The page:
I've been desperately trying to find a way to backup my AWS EFS file system to S3, but cannot seem to find one.

There's several EC2 instances running all having access to the mentioned EFS. In order to reduce traffic, I already tried launching a Lambda Function, which SSHs to the EFS instances and runs "aws s3 sync ...". Unfortunately SSHing from Lambda services doesn't seem like a good production ready solution.

What I've also tried was adapting DataPipeline, but launching additional instances just for backups seems like a hassle, too.

Isn't there some easy way of backing up EFS to S3?
Any suggestions appreciated.


Actually, I think S3 Sync is what you want. Maybe setup Cron on the EC2 instances and invoke S3 Sync that way? Are you using ECS as well? I have a Cron container that does the job pretty well. For those reading who are not familiar with AWS CLI (https://aws.amazon.com/cli/) the syntax for S3 Sync is like:

aws s3 sync /path/to/source/ s3://bucket/destination/
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    What about bursting credits? the floppy-like I/O on a large efs volume will make this sync unbearable, right? – rtrigoso Jun 26 '18 at 19:38
  1. Back up EFS using a tool such as Attic to create a compressed, incremental, de-duplicated backup on one EC2 instance.
  2. Use S3FS or the S3 API to upload those files to S3. Personally I use a dropbox upload script, which works fine as well.

Note that Attic runs at whatever interval you specify, but keeps only the checkpoints you specify. For example you might have daily backups, but then it only keeps monthly after the first month, and yearly after the first year. Because of this it deletes files from storage. If you don't delete the files from your repository it won't hurt, but you will use more storage than required. That's why a sync of the Attic backup files might be better than a copy.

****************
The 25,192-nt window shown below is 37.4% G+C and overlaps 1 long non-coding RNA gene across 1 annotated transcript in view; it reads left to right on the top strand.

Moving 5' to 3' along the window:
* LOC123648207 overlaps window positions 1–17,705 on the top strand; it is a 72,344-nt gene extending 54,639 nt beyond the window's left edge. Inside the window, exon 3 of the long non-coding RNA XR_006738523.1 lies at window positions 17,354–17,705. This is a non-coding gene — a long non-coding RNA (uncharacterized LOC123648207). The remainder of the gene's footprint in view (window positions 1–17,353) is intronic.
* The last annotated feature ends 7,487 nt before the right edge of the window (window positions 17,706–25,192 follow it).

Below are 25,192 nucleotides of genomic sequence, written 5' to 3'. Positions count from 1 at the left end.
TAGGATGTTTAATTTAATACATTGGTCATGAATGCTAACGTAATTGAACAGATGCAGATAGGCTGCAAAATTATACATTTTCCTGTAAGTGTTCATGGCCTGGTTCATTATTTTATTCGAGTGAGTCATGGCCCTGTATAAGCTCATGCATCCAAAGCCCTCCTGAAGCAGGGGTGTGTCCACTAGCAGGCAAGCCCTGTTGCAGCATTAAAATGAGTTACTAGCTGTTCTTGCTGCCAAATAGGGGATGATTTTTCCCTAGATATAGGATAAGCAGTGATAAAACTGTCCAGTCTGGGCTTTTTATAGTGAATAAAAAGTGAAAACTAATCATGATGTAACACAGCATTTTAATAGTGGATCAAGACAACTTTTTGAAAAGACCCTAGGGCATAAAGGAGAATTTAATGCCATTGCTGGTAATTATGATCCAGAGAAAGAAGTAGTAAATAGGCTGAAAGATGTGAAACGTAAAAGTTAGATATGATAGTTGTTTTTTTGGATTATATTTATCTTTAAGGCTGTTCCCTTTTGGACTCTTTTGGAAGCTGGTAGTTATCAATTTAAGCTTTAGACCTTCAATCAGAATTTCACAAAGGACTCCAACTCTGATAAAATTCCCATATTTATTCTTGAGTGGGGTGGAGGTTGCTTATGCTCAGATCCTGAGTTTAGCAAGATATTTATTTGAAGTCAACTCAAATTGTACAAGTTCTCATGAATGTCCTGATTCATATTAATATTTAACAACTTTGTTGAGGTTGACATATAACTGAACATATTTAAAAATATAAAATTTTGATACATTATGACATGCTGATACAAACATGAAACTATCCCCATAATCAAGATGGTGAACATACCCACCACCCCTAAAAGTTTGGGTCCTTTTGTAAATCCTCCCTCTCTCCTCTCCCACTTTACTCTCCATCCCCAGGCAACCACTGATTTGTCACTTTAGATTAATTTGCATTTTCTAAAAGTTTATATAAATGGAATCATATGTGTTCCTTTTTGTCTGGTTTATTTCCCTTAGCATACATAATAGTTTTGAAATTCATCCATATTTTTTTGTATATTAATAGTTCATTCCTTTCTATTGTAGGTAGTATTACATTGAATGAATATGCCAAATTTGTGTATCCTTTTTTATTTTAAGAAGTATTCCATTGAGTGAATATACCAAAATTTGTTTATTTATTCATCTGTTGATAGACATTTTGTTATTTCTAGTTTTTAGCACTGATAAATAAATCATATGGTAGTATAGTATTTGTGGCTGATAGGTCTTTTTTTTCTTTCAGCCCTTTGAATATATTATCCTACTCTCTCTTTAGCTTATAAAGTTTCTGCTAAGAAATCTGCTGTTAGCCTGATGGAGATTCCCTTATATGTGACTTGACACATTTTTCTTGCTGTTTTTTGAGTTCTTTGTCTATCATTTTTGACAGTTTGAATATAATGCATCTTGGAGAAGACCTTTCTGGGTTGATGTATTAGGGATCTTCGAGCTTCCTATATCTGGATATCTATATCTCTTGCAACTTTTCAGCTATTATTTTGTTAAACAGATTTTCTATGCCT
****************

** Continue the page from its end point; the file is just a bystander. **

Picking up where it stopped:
• I've read that S3FS isn't stable enough for a production environment. We'll have to think about saving to s3 directly through s3 api. – wahtye Aug 12 '16 at 7:49
  • There's also s3tools.org/s3cmd-sync and a host of other options. The actual AWS commands are probably going to be more reliable though. – Tim Aug 12 '16 at 17:39
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    @wahtye s3fs is indeed a little bit delicate. I use an older version of it in production to enable me to use S3 as the backing store for my ProFTPd server, but would never trust it for making backups. For that, I use my own code which is extremely pedantic and takes advantage of all the features S3 offers for ensuring data integrity, such as the Content-MD5 upload header -- if S3 receives an upload with a payload not matching this, it outright refuses to even store the content. A sad number of libraries and utilities seem to just not bother with this, since it is technically "optional." – Michael - sqlbot Aug 20 '16 at 0:13

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